These combined observations, in addition to the fact that cytoplasmic free Ca2+ is elevated in aged neurons and even more so during neurodegeneration, such as that encountered during in AD [15, 34–36], certainly argue for examination of the relation between Ca2+ and MAO.
Antibodies and reagents
5-Hydroxytryptamine (5-HT), β-phenylethylamine (PEA), the β-actin antibody and protease inhibitor cocktail were bought from Sigma-Aldrich Co. [14C]-5-HT (NEC-225) and [14C]-PEA (NEC-502) were purchased from PerkinElmer Life Sciences. The MAO-A and CB-28K antibodies were purchased from Santa Cruz Biotechnology. IgG-HRP conjugates were obtained from Cedarlane Laboratories. All other reagents were purchased commercially.
Immortalized hippocampal cell cultures
The immortalized mouse hippocampal HT-22 cell line  was kindly provided by Dr. P. Maher (The Scripps Research Institute, La Jolla, CA, USA). Cells were cultured (5% CO2 at 37°C) in DMEM/low glucose medium containing 10% fetal bovine serum, 100 IU/mL penicillin G sodium salt and 0.03% glutamine.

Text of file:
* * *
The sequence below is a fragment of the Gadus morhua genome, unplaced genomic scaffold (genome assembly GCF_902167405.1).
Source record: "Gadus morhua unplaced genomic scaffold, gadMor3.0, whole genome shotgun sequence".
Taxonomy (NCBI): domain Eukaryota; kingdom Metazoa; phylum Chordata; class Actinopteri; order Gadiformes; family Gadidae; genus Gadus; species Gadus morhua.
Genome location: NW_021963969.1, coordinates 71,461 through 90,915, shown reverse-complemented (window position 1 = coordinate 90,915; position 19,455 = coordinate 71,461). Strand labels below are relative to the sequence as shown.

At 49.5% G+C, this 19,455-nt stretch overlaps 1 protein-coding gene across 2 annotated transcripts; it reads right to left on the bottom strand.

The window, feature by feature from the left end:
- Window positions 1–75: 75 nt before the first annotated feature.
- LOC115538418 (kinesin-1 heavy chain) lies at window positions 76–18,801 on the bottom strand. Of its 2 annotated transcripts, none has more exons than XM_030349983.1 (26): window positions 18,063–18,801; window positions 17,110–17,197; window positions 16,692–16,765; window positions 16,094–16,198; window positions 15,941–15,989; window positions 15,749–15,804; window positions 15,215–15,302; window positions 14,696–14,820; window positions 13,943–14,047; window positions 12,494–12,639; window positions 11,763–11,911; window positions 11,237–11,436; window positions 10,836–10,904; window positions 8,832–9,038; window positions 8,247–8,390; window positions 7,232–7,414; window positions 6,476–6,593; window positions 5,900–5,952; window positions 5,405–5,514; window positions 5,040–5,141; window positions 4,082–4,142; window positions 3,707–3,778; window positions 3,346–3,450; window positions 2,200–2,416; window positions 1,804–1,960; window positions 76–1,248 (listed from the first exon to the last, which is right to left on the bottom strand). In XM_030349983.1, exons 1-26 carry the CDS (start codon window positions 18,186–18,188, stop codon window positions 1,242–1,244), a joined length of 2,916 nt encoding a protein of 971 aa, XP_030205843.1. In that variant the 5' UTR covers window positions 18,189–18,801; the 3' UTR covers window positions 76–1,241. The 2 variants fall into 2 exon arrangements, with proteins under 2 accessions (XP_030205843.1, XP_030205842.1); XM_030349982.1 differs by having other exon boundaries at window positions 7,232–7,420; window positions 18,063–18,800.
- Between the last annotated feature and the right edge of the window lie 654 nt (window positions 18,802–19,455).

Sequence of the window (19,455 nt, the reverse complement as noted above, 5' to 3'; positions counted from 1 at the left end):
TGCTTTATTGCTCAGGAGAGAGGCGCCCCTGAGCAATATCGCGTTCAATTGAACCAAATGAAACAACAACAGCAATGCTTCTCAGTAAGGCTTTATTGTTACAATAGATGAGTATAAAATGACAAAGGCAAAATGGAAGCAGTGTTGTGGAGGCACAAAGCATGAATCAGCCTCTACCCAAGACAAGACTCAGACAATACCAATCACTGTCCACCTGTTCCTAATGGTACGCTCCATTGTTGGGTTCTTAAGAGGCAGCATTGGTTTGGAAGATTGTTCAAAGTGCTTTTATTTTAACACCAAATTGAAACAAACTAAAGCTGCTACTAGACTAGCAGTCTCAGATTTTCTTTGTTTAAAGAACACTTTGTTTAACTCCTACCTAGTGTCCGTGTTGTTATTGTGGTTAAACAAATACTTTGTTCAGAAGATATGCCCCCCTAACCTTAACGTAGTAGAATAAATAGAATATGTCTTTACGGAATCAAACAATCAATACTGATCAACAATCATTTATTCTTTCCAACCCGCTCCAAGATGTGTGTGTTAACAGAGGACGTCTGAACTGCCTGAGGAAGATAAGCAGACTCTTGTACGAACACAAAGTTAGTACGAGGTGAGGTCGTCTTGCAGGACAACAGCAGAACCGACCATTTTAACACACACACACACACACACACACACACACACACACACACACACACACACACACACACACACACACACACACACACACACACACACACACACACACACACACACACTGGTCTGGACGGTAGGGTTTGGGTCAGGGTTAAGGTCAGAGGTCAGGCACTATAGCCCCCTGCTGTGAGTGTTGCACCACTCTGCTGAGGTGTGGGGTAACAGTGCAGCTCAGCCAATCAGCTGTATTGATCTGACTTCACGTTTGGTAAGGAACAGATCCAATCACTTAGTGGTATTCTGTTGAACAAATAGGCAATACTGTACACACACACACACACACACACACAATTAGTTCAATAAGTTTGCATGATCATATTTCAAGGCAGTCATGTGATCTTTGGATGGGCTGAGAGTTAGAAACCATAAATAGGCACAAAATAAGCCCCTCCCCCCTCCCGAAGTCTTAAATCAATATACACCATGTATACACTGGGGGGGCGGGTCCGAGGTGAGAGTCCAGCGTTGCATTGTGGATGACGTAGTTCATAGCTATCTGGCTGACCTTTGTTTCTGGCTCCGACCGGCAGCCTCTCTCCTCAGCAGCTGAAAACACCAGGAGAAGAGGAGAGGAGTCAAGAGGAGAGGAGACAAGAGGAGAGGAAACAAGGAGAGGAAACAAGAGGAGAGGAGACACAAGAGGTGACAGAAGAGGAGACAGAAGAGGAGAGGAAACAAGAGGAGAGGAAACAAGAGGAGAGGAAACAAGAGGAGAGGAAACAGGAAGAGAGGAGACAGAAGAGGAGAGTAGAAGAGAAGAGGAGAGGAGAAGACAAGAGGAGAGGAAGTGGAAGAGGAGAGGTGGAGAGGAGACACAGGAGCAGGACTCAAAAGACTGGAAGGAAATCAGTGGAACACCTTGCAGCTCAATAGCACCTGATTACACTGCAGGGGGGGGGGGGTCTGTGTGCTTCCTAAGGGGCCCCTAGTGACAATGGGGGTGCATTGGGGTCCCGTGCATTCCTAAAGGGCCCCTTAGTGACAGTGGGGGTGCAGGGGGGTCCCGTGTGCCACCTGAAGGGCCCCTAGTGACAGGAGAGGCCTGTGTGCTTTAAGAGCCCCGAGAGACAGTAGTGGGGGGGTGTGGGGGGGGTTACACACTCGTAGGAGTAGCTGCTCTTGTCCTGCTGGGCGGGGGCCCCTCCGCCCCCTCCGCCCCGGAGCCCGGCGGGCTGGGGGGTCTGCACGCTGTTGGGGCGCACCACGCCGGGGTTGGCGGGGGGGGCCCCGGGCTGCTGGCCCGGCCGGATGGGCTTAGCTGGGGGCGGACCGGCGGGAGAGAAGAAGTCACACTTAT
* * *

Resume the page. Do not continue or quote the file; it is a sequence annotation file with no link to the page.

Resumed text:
Monoamine oxidase (MAO) activity
MAOA and -B activities (nmol/hr/mg protein) in HT-22 cell cultures were estimated radiochemically . Briefly, samples were homogenized in 80 volumes of oxygenated potassium phosphate buffer (0.2 M, pH 7.8) and incubated (100 μg/100 μl) for 10 min at 37°C with either 250 μM [14C]-5-HT (for MAO-A activity) or 50 μM [14C]-β-PEA (for MAO-B activity). The incubation was terminated by acidification and the labeled metabolites were extracted into ethyl acetate/toluene (1:1 vol/vol, water-saturated), an aliquot of which was subjected to scintillation spectrometry to determine radioactive content. MAO-A substrate kinetics was determined using protein (100 μg per reaction) from HT-22 cells pre-incubated in the absence or presence of Ca2+ (1 mM; 20 min, room temperature) and subsequently incubated with increasing concentrations of [14C]-5-HT [15 μM-4 mM]. Incubation in oxygenated potassium phosphate buffer (0.2 M, pH 7.8) and extraction of labeled metabolites proceeded as described above. Data were analyzed for estimates of Km and Vmax using the Prism v3.01 software.